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Cold-storage warehouse planned for former Dana Corp. site gets zoning approval

A proposed cold-storage warehouse at the former Dana Corp. site has moved a step closer to construction.

The Reading Zoning Hearing Board has granted the variances needed for the height of the proposed building and temporary construction equipment on the site.

The property is in the MC manufacturing commercial zoning district.

The project is expected to create 175 jobs, as well as new tax revenue for the city.

City Council voted last July to sell the 50-acre parcel — formerly known as the Dana South site — at 1 Berkshire Place to NewCold USA Real Estate Holding LLC for $4.5 million.

The sale is contingent upon the developer obtaining the required zoning and planning commission approvals within one year.

Kelsey Frankowski, an attorney for NewCold, said plans call for a 417,000-square-foot warehouse facility for the storage and distribution of frozen food products. The 150-foot-high building is designed to accommodate the need for vertical storage, she said.

A variance is needed because the city’s ordinance prohibits buildings in the MC district from exceeding 60 feet in height. A variance is also needed for airport height limitations, as the site is in the airport overlay zone.

The zoning board granted relief in April on the conditions that the applicant obtain approval from the Federal Aviation Administration and Reading Regional Airport and that a preliminary land development plan, if necessary, be prepared to address the provisions required by the city’s Subdivision and Land Development Ordinance.

Representatives for NewCold said the developer has been in communication with the FAA and Reading Airport to ensure compliance with the requirements.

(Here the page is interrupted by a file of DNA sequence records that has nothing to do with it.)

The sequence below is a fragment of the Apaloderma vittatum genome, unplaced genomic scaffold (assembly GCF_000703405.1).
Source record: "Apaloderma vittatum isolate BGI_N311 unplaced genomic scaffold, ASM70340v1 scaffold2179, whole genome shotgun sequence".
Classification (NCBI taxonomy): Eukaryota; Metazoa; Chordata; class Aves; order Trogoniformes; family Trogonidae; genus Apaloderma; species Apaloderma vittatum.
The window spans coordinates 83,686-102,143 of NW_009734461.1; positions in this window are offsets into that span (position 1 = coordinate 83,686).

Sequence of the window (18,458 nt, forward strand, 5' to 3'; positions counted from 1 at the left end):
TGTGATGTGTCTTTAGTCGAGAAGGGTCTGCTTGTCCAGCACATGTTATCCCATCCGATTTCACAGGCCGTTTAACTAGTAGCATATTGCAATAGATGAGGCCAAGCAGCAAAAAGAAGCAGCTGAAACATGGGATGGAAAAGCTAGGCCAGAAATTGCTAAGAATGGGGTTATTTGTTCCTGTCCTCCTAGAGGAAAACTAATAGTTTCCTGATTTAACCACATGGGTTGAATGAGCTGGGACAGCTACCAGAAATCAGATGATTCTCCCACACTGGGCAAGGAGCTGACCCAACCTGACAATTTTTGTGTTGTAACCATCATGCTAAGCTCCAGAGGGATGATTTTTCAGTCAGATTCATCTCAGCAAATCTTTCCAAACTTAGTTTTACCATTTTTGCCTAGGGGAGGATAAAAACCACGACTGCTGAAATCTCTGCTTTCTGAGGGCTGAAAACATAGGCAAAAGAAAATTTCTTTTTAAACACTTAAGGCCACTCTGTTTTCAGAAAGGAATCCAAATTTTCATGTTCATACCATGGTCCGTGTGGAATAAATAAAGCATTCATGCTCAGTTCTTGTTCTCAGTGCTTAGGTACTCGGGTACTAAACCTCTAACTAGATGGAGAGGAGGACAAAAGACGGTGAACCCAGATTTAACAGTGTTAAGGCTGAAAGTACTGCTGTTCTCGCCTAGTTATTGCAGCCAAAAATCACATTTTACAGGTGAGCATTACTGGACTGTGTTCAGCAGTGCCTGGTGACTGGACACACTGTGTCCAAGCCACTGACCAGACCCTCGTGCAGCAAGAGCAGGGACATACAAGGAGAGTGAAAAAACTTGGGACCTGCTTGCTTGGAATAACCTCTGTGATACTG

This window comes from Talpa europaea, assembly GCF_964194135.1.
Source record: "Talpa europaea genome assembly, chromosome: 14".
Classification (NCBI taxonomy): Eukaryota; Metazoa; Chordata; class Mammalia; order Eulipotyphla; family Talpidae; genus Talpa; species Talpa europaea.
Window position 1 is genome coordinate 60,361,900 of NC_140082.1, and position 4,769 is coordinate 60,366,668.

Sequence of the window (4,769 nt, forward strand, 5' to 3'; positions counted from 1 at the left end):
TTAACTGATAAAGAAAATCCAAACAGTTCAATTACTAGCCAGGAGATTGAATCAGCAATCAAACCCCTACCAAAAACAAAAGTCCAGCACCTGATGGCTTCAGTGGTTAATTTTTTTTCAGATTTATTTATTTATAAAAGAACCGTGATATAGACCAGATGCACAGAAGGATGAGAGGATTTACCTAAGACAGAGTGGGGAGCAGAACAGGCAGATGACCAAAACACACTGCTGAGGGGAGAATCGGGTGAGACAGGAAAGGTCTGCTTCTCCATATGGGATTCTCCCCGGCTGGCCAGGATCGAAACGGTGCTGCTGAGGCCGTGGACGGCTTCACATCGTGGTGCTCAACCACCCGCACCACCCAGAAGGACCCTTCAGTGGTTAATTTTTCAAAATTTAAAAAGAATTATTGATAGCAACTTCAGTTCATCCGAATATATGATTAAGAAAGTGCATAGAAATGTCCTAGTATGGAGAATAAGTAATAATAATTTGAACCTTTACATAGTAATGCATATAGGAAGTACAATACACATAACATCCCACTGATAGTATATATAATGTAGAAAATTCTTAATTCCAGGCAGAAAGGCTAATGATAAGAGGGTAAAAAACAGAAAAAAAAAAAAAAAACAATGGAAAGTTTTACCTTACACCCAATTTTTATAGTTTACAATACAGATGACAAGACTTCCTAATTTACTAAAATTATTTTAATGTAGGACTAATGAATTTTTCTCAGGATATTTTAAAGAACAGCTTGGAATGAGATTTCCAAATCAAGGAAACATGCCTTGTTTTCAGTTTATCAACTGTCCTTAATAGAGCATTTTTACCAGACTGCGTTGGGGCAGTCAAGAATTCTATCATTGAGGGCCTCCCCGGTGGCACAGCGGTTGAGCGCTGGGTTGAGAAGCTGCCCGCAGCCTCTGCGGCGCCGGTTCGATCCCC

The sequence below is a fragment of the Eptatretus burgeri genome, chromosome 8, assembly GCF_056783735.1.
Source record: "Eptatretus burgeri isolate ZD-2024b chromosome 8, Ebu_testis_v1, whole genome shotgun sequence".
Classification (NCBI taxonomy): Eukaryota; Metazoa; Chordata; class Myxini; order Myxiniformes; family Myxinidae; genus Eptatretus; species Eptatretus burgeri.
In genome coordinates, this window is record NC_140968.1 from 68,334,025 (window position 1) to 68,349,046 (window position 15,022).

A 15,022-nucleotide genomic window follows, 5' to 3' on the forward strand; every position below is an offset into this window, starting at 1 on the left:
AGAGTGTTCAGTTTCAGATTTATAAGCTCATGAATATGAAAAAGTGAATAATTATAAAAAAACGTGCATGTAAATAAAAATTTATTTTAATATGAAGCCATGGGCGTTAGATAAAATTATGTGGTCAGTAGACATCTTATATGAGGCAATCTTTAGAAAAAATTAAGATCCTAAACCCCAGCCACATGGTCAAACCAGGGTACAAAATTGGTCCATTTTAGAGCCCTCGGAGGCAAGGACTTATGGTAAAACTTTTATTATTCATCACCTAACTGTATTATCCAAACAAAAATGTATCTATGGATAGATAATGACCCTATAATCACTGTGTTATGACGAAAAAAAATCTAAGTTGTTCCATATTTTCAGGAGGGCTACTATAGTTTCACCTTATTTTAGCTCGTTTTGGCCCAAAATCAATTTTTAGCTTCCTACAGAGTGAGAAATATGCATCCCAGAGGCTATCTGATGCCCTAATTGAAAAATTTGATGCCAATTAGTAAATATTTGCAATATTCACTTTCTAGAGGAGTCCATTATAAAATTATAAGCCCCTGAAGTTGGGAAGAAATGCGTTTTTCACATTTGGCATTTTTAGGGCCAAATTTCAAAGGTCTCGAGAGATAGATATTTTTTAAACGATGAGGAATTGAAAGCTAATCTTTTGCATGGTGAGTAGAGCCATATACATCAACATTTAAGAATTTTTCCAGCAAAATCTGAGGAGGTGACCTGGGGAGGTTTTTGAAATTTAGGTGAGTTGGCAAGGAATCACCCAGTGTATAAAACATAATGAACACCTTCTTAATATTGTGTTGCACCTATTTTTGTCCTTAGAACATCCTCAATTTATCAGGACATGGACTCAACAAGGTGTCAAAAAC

The city is in full support of the project, Jamal Abodalo, Reading’s community development director, testified during the hearing in March.

The applicant has not yet submitted an application for land development to the planning commission, Abodalo said Wednesday.

The development would not be possible without the River Road extension, city Managing Director William Heim said last year.

Trucks are expected to use the bypass, completed last year, to access the warehouse site west of Clinton Street.

During peak hours, approximately 12 trucks will enter and exit the premises, said Justin Kuhn, a representative of the developer. Employee traffic is expected to generate another 33 vehicles, he said.

A traffic study will be conducted as part of the land development requirements, Kuhn said, noting the traffic is not expected to impact nearby residential neighborhoods, schools or the Olivet Boys and Girls Club’s Clinton Street pool.

The city bought the parcel in 2019 for $1.54 million from the Reading Redevelopment Authority after the authority defaulted on a loan it had taken to buy the property.

The authority acquired the parcel for $1.65 million in 2013, six years after the Berkshire Bottling Works ran out of funds and abandoned a partially built plant on the site.

Source: Berkshire mont

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